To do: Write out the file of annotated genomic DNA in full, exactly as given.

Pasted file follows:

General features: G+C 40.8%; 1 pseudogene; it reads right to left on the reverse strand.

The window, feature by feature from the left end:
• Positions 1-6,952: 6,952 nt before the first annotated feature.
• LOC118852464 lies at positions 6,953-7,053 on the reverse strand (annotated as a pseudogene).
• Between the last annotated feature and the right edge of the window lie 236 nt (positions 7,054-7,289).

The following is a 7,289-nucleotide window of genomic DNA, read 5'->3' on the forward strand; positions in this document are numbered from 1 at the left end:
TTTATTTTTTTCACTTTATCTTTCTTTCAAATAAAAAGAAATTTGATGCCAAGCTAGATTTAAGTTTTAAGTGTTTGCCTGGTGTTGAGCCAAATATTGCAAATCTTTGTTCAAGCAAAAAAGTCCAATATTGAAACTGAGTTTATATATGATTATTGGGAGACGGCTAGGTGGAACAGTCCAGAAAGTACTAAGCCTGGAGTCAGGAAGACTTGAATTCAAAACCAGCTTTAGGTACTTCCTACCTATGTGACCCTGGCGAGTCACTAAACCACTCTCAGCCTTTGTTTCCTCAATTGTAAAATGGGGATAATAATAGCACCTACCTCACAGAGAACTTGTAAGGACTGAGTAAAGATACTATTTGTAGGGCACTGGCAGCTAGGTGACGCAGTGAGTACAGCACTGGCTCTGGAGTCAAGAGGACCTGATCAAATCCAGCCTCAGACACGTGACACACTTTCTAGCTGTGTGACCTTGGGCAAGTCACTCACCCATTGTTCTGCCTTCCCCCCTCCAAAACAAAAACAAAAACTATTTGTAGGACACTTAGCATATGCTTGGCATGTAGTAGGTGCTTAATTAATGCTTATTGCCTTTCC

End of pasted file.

General features: G+C 40.8%; 1 pseudogene; it reads right to left on the reverse strand.

The window, feature by feature from the left end:
• Positions 1-6,952: 6,952 nt before the first annotated feature.
• LOC118852464 lies at positions 6,953-7,053 on the reverse strand (annotated as a pseudogene).
• Between the last annotated feature and the right edge of the window lie 236 nt (positions 7,054-7,289).

The following is a 7,289-nucleotide window of genomic DNA, read 5'->3' on the forward strand; positions in this document are numbered from 1 at the left end:
TTTATTTTTTTCACTTTATCTTTCTTTCAAATAAAAAGAAATTTGATGCCAAGCTAGATTTAAGTTTTAAGTGTTTGCCTGGTGTTGAGCCAAATATTGCAAATCTTTGTTCAAGCAAAAAAGTCCAATATTGAAACTGAGTTTATATATGATTATTGGGAGACGGCTAGGTGGAACAGTCCAGAAAGTACTAAGCCTGGAGTCAGGAAGACTTGAATTCAAAACCAGCTTTAGGTACTTCCTACCTATGTGACCCTGGCGAGTCACTAAACCACTCTCAGCCTTTGTTTCCTCAATTGTAAAATGGGGATAATAATAGCACCTACCTCACAGAGAACTTGTAAGGACTGAGTAAAGATACTATTTGTAGGGCACTGGCAGCTAGGTGACGCAGTGAGTACAGCACTGGCTCTGGAGTCAAGAGGACCTGATCAAATCCAGCCTCAGACACGTGACACACTTTCTAGCTGTGTGACCTTGGGCAAGTCACTCACCCATTGTTCTGCCTTCCCCCCTCCAAAACAAAAACAAAAACTATTTGTAGGACACTTAGCATATGCTTGGCATGTAGTAGGTGCTTAATTAATGCTTATTGCCTTTCC